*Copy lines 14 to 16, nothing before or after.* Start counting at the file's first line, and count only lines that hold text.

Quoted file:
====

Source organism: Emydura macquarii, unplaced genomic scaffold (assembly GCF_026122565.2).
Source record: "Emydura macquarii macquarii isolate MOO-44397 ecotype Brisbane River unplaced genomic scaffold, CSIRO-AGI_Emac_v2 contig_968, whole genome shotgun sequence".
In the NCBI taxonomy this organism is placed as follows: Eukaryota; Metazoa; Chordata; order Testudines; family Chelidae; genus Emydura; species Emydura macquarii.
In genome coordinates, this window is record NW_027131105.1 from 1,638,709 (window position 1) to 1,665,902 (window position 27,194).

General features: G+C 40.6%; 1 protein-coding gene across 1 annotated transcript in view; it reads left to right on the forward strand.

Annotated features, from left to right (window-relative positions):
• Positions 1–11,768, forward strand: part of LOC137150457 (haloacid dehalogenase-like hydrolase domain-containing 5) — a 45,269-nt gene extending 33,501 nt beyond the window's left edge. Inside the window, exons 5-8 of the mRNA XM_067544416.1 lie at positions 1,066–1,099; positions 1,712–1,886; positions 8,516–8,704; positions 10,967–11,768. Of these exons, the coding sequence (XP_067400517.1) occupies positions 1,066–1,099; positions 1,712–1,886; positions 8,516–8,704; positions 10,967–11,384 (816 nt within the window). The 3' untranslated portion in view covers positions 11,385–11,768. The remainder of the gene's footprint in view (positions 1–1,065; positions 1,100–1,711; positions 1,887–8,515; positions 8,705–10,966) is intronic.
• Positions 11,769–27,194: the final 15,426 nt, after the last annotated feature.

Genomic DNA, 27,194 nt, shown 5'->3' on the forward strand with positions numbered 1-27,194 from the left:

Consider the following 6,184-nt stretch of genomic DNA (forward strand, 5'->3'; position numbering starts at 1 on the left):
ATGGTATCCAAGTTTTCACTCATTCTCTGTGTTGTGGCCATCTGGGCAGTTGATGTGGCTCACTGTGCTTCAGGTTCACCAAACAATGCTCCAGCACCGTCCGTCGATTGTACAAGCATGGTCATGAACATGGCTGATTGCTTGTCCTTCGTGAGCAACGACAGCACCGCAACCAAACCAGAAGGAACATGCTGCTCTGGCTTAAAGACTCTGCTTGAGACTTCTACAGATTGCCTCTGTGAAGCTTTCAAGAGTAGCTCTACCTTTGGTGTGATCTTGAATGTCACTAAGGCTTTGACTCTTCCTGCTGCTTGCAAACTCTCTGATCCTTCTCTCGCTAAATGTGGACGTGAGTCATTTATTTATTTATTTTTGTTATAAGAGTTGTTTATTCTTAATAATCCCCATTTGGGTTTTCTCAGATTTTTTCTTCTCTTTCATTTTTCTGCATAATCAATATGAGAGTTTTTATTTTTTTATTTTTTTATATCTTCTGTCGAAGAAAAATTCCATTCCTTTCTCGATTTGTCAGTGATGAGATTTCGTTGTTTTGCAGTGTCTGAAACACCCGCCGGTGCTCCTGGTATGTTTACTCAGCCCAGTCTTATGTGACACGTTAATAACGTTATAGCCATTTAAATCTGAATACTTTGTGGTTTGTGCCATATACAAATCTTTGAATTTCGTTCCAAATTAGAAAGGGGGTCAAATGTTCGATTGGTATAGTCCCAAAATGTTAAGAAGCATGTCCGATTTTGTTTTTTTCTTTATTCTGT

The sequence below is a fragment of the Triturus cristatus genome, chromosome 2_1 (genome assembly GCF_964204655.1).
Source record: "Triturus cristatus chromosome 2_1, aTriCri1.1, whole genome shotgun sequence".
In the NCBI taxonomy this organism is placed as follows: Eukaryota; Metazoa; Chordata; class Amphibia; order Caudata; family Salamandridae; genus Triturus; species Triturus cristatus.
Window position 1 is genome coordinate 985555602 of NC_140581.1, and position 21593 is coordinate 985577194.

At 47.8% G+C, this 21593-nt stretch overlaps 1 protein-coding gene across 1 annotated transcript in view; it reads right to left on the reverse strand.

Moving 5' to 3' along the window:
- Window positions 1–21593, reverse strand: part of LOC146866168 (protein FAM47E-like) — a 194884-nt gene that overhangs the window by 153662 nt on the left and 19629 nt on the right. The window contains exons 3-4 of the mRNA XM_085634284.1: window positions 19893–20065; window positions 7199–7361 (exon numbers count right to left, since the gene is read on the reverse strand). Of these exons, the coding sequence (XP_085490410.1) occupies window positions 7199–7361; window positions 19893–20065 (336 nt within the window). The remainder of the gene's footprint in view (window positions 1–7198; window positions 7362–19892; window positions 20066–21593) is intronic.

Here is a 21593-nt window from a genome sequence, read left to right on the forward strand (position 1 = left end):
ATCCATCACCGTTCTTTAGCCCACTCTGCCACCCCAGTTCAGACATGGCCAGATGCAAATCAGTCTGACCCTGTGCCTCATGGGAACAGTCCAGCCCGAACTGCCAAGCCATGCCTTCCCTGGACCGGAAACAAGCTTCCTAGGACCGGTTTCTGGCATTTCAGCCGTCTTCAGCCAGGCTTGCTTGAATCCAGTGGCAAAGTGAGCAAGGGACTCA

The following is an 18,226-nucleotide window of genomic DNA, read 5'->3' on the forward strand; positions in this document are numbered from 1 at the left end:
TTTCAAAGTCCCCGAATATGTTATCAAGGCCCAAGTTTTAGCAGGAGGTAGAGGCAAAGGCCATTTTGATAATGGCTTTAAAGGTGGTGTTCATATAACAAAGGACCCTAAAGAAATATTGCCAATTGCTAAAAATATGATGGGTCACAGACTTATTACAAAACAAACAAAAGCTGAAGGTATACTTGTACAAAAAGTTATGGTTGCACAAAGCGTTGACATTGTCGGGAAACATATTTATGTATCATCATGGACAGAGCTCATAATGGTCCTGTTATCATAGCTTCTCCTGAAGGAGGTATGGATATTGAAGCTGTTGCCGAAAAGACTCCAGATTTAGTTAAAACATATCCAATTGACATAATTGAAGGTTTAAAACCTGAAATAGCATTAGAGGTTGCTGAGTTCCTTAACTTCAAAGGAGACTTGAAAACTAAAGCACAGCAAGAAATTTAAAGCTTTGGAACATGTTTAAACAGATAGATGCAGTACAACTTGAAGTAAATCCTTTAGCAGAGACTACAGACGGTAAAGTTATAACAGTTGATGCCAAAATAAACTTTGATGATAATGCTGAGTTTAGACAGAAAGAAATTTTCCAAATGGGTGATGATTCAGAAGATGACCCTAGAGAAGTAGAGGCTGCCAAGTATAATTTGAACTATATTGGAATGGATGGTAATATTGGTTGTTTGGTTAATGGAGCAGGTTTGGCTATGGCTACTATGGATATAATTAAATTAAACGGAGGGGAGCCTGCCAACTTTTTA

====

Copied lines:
In the NCBI taxonomy this organism is placed as follows: Eukaryota; Metazoa; Chordata; class Amphibia; order Caudata; family Salamandridae; genus Triturus; species Triturus cristatus.
Window position 1 is genome coordinate 985555602 of NC_140581.1, and position 21593 is coordinate 985577194.

At 47.8% G+C, this 21593-nt stretch overlaps 1 protein-coding gene across 1 annotated transcript in view; it reads right to left on the reverse strand.